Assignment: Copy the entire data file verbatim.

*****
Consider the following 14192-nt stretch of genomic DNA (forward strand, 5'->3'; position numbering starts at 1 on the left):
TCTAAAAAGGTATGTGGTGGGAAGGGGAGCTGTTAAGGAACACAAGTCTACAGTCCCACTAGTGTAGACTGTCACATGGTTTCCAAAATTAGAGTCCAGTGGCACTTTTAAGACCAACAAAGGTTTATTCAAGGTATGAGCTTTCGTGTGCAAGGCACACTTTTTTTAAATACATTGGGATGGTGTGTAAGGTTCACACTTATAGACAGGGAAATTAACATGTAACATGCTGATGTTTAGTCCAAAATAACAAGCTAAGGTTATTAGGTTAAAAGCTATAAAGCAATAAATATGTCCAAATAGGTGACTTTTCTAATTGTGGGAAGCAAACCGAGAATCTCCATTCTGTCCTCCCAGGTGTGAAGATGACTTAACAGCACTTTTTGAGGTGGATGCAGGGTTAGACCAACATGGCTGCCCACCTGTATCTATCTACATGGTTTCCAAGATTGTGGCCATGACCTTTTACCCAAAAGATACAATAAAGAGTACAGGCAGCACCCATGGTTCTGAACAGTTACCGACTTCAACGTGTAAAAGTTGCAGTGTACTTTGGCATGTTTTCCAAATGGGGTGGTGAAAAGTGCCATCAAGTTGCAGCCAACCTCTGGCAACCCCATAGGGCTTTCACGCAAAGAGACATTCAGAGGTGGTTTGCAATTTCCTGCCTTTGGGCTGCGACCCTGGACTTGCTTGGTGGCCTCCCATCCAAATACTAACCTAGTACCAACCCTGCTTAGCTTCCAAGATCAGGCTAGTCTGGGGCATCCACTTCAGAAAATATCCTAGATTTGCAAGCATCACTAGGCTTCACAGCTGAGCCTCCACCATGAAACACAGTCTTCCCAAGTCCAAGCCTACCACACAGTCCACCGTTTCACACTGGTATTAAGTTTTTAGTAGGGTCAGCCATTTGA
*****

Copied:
Consider the following 14192-nt stretch of genomic DNA (forward strand, 5'->3'; position numbering starts at 1 on the left):
TCTAAAAAGGTATGTGGTGGGAAGGGGAGCTGTTAAGGAACACAAGTCTACAGTCCCACTAGTGTAGACTGTCACATGGTTTCCAAAATTAGAGTCCAGTGGCACTTTTAAGACCAACAAAGGTTTATTCAAGGTATGAGCTTTCGTGTGCAAGGCACACTTTTTTTAAATACATTGGGATGGTGTGTAAGGTTCACACTTATAGACAGGGAAATTAACATGTAACATGCTGATGTTTAGTCCAAAATAACAAGCTAAGGTTATTAGGTTAAAAGCTATAAAGCAATAAATATGTCCAAATAGGTGACTTTTCTAATTGTGGGAAGCAAACCGAGAATCTCCATTCTGTCCTCCCAGGTGTGAAGATGACTTAACAGCACTTTTTGAGGTGGATGCAGGGTTAGACCAACATGGCTGCCCACCTGTATCTATCTACATGGTTTCCAAGATTGTGGCCATGACCTTTTACCCAAAAGATACAATAAAGAGTACAGGCAGCACCCATGGTTCTGAACAGTTACCGACTTCAACGTGTAAAAGTTGCAGTGTACTTTGGCATGTTTTCCAAATGGGGTGGTGAAAAGTGCCATCAAGTTGCAGCCAACCTCTGGCAACCCCATAGGGCTTTCACGCAAAGAGACATTCAGAGGTGGTTTGCAATTTCCTGCCTTTGGGCTGCGACCCTGGACTTGCTTGGTGGCCTCCCATCCAAATACTAACCTAGTACCAACCCTGCTTAGCTTCCAAGATCAGGCTAGTCTGGGGCATCCACTTCAGAAAATATCCTAGATTTGCAAGCATCACTAGGCTTCACAGCTGAGCCTCCACCATGAAACACAGTCTTCCCAAGTCCAAGCCTACCACACAGTCCACCGTTTCACACTGGTATTAAGTTTTTAGTAGGGTCAGCCATTTGA